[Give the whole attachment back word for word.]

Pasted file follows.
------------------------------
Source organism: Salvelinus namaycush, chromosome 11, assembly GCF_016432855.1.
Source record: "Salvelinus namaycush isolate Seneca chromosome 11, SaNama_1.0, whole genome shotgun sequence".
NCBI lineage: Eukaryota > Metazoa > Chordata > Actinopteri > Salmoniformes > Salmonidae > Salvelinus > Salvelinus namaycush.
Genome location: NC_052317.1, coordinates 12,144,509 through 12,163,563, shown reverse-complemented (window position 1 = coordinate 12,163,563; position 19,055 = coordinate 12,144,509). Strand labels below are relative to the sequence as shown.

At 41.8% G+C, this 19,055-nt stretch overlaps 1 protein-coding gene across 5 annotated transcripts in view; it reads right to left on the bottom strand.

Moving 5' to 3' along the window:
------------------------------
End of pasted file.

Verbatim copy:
Source organism: Salvelinus namaycush, chromosome 11, assembly GCF_016432855.1.
Source record: "Salvelinus namaycush isolate Seneca chromosome 11, SaNama_1.0, whole genome shotgun sequence".
NCBI lineage: Eukaryota > Metazoa > Chordata > Actinopteri > Salmoniformes > Salmonidae > Salvelinus > Salvelinus namaycush.
Genome location: NC_052317.1, coordinates 12,144,509 through 12,163,563, shown reverse-complemented (window position 1 = coordinate 12,163,563; position 19,055 = coordinate 12,144,509). Strand labels below are relative to the sequence as shown.

At 41.8% G+C, this 19,055-nt stretch overlaps 1 protein-coding gene across 5 annotated transcripts in view; it reads right to left on the bottom strand.

Moving 5' to 3' along the window: